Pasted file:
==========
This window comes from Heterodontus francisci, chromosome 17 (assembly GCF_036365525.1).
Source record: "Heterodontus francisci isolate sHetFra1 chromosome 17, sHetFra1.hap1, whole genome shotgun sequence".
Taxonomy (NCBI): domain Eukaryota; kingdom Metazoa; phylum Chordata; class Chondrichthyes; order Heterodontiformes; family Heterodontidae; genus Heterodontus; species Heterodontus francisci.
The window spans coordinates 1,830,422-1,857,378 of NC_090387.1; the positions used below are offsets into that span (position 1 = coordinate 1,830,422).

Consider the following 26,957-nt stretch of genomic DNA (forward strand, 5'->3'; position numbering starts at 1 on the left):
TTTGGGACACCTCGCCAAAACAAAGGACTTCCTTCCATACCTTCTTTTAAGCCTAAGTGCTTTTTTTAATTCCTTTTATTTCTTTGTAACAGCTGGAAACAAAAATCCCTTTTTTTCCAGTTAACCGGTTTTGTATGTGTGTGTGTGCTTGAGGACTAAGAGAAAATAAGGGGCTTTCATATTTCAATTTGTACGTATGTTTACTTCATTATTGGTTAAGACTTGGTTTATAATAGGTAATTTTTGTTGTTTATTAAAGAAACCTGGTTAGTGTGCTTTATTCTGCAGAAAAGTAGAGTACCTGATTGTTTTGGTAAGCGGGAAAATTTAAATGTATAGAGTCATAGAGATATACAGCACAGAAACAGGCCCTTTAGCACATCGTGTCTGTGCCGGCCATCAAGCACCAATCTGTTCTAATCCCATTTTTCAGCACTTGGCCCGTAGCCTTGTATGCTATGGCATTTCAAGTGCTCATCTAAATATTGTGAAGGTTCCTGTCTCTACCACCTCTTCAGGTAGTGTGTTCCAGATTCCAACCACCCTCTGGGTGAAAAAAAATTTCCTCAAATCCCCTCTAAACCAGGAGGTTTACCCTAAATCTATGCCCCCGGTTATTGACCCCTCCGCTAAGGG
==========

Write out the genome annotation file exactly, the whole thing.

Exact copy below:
This window comes from Heterodontus francisci, chromosome 17 (assembly GCF_036365525.1).
Source record: "Heterodontus francisci isolate sHetFra1 chromosome 17, sHetFra1.hap1, whole genome shotgun sequence".
Taxonomy (NCBI): domain Eukaryota; kingdom Metazoa; phylum Chordata; class Chondrichthyes; order Heterodontiformes; family Heterodontidae; genus Heterodontus; species Heterodontus francisci.
The window spans coordinates 1,830,422-1,857,378 of NC_090387.1; the positions used below are offsets into that span (position 1 = coordinate 1,830,422).

Consider the following 26,957-nt stretch of genomic DNA (forward strand, 5'->3'; position numbering starts at 1 on the left):
TTTGGGACACCTCGCCAAAACAAAGGACTTCCTTCCATACCTTCTTTTAAGCCTAAGTGCTTTTTTTAATTCCTTTTATTTCTTTGTAACAGCTGGAAACAAAAATCCCTTTTTTTCCAGTTAACCGGTTTTGTATGTGTGTGTGTGCTTGAGGACTAAGAGAAAATAAGGGGCTTTCATATTTCAATTTGTACGTATGTTTACTTCATTATTGGTTAAGACTTGGTTTATAATAGGTAATTTTTGTTGTTTATTAAAGAAACCTGGTTAGTGTGCTTTATTCTGCAGAAAAGTAGAGTACCTGATTGTTTTGGTAAGCGGGAAAATTTAAATGTATAGAGTCATAGAGATATACAGCACAGAAACAGGCCCTTTAGCACATCGTGTCTGTGCCGGCCATCAAGCACCAATCTGTTCTAATCCCATTTTTCAGCACTTGGCCCGTAGCCTTGTATGCTATGGCATTTCAAGTGCTCATCTAAATATTGTGAAGGTTCCTGTCTCTACCACCTCTTCAGGTAGTGTGTTCCAGATTCCAACCACCCTCTGGGTGAAAAAAAATTTCCTCAAATCCCCTCTAAACCAGGAGGTTTACCCTAAATCTATGCCCCCGGTTATTGACCCCTCCGCTAAGGG